Academic journal article Studies in Literature and Language

Power Relations: Mario Vargas LIosa's the Feast of the Goat

Academic journal article Studies in Literature and Language

Power Relations: Mario Vargas LIosa's the Feast of the Goat

Article excerpt

Abstract

The notion of 'power' is one of the most debatable notions in sociological studies, and this is because of its inevitable presence in social relations and interactions. In all his relations within the society, man can feel the influence of power, either as the one in power or as the powerless one. Power does not exist in vacuum and it should be considered in relation with other social concepts such as class, race, gender, space, etc. Along with these concepts, different embodiments of power in the society can be revealed and different models of exercising of power will be formed. One of the most directly related notions to power is the notion of 'politics'. What allows politicians to use different policies is power and what gives them power to fulfill their will and impose their own desire and interests on the other is politics. The other concept which serves these two notions is 'discourse'. It is obvious that without 'discourse' and 'language' the existence of 'power' and 'politics' is only a probability, because 'discourse' is the means of exercising the power and applying the politics. Thus, here is a triangle of 'power', 'politics', and 'discourse'. In this regard, a very brief historical overview of power is given. The base of discussion and analysis in this article is the different forms of power according to S. Westwood's Power and the Social. This article explores the relation between the three angles of the mentioned triangle in Liosa's The Feast of The Goat, a dictator-historical novel set in Dominican Republic. This study investigates various shapes of power exercised by Dominican dictator Rafael Leónidas Trujillo through politics and discourse.

Key words: Power; Race; Class; Gender; Space; Vision; S. Westwood; Mario Vargas LIosa; The Feast of the Goat

INTRODUCTION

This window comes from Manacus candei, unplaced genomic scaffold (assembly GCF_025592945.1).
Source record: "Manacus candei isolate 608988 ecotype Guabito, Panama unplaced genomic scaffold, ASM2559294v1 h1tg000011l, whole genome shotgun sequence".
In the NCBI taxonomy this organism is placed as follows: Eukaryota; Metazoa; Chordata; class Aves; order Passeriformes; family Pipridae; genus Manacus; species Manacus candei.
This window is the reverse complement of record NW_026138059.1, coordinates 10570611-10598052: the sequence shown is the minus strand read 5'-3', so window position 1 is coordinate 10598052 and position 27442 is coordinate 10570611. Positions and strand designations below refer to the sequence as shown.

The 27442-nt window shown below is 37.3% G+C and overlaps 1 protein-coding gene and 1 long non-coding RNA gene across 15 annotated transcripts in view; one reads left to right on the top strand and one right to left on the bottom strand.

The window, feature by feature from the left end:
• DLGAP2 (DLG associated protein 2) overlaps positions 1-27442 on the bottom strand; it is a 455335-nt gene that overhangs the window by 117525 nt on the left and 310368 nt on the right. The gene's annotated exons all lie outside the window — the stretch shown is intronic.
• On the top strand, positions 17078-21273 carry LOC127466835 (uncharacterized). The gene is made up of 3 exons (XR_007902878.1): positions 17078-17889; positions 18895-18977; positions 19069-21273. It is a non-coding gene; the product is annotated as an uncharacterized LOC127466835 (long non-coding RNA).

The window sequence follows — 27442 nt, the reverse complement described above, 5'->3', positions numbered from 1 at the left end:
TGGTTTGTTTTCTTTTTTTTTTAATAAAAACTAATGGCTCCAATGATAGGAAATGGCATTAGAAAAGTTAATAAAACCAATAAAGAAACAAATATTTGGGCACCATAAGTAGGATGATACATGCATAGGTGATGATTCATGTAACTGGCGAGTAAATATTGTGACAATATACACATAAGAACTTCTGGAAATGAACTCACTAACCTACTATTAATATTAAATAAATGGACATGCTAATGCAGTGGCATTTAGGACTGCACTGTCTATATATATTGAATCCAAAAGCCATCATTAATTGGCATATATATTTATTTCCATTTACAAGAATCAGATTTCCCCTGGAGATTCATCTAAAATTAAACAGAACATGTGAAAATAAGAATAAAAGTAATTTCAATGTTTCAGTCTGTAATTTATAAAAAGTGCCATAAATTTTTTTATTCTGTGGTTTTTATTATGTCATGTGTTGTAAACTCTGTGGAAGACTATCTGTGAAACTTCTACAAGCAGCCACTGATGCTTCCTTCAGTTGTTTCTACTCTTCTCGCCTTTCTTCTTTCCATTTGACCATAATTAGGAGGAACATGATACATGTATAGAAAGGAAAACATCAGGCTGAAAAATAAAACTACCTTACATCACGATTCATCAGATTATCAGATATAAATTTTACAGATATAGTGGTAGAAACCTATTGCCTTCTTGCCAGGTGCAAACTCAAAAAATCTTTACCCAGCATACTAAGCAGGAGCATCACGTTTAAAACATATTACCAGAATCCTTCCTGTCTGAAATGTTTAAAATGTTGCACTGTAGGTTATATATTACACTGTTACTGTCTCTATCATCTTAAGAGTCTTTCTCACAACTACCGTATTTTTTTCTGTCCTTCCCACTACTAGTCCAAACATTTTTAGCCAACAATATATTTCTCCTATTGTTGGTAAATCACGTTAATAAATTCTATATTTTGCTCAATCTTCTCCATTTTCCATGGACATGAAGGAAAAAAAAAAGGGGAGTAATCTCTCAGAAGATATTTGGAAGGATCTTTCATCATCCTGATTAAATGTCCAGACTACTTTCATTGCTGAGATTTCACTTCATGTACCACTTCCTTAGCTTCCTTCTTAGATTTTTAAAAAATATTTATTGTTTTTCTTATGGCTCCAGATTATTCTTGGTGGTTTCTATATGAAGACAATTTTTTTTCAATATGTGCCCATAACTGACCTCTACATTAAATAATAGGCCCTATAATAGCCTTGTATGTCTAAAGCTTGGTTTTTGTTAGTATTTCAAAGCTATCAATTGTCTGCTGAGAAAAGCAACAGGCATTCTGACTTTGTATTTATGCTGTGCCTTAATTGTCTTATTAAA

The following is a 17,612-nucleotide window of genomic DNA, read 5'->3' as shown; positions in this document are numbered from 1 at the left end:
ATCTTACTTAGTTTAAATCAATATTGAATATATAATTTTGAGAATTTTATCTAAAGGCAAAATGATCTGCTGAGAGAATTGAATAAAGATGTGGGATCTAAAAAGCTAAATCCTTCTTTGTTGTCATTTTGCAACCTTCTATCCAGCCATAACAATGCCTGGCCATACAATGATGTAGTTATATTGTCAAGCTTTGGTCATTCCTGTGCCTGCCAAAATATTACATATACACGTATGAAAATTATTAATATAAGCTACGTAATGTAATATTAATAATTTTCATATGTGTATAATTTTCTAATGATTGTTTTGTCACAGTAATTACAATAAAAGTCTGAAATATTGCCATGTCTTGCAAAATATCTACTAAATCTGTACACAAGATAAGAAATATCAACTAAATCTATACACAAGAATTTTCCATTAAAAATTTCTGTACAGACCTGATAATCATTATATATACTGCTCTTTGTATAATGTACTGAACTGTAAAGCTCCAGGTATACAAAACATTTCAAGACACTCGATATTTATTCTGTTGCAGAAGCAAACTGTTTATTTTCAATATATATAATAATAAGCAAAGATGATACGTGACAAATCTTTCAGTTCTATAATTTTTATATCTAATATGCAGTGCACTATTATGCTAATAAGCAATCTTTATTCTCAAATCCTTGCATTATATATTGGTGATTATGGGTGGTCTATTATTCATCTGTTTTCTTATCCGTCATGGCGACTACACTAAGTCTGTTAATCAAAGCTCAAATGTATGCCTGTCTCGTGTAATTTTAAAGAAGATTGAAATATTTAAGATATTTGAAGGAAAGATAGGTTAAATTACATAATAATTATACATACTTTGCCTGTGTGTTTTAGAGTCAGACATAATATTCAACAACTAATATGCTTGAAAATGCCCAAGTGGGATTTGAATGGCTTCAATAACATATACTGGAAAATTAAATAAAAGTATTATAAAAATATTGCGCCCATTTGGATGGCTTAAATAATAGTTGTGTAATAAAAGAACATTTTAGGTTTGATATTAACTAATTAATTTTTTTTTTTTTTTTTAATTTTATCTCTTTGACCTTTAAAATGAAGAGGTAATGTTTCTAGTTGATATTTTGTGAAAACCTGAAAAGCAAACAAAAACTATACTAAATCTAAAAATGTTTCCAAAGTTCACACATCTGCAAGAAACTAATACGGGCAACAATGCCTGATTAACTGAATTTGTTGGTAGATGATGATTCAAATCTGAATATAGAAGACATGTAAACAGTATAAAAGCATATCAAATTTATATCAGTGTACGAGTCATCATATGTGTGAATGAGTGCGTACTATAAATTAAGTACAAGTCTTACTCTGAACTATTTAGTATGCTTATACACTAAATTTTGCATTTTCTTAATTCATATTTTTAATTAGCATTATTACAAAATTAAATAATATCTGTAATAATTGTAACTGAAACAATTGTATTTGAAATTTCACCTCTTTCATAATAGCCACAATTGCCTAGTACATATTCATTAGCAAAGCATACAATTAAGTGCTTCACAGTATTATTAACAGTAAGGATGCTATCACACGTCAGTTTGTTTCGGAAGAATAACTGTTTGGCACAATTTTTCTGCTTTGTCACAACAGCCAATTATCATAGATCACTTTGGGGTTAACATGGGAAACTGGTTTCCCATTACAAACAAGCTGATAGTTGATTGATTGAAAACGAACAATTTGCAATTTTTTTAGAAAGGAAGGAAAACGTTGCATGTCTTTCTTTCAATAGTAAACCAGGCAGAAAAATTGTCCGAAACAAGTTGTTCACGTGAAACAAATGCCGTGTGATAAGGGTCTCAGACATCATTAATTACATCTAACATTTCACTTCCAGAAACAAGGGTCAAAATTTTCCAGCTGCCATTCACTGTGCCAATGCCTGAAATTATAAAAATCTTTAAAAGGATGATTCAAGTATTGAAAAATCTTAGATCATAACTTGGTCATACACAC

Jorge Mario Pedro Vargas Llosa (born March 28, 1936) is a Peruvian-Spanish writer, politician, journalist, essayist, and Nobel Prize laureate. Vargas Llosa is one of Latin America's most significant novelists and essayists, and one of the leading authors of his generation. Some critics consider him to have had a larger international impact and worldwide audience than any other writer of the Latin American Boom. He was awarded the 2010 Nobel Prize in Literature for his cartography of structures of power and his trenchant images of the individual's resistance, revolt, and defeat. Political aspect of LIosa's life also does worth consideration. As it is stated in Cevallos' (1991), like many Latin American authors, Vargas Llosa has been politically active throughout his career. Over the course of his life, he has gradually moved from the political left towards the right. While he initially supported the Cuban revolutionary government of Fidel Castro, Vargas Llosa later became disenchanted. He ran for the Peruvian presidency in 1990 with the center-right Frente Democrático (FREDEMO) coalition, advocating neoliberal reforms. He has subsequently supported moderate conservative candidates (pp.267-268). According to Parker (2007), Vargas Llosa's style encompasses historical material as well as his own personal experiences. Vargas Llosa frequently uses his writing to challenge the inadequacies of society, such as demoralization and oppression by those in political power towards those who challenge this power. One of the main themes he has explored in his writings is the individual's struggle for freedom within an oppressive reality. In addition to themes such as corruption and oppression, Vargas Llosa deals with issues of abuse and exploitation of the workers in the brothel by corrupt military officers (para.5). The Feast of the Goat, one of the most brilliant novels of Mario Vargas LIosa, was first published in Spanish in 2000 and the English version was published in 2001. The fiction is the history of Dominican Republic and its dictator Rafael Leonidas Trujillo. Though his regime was broadly nationalist, Daniel Chirot comments that he had "no particular ideology" and that his economic and social policies were basically progressive. …

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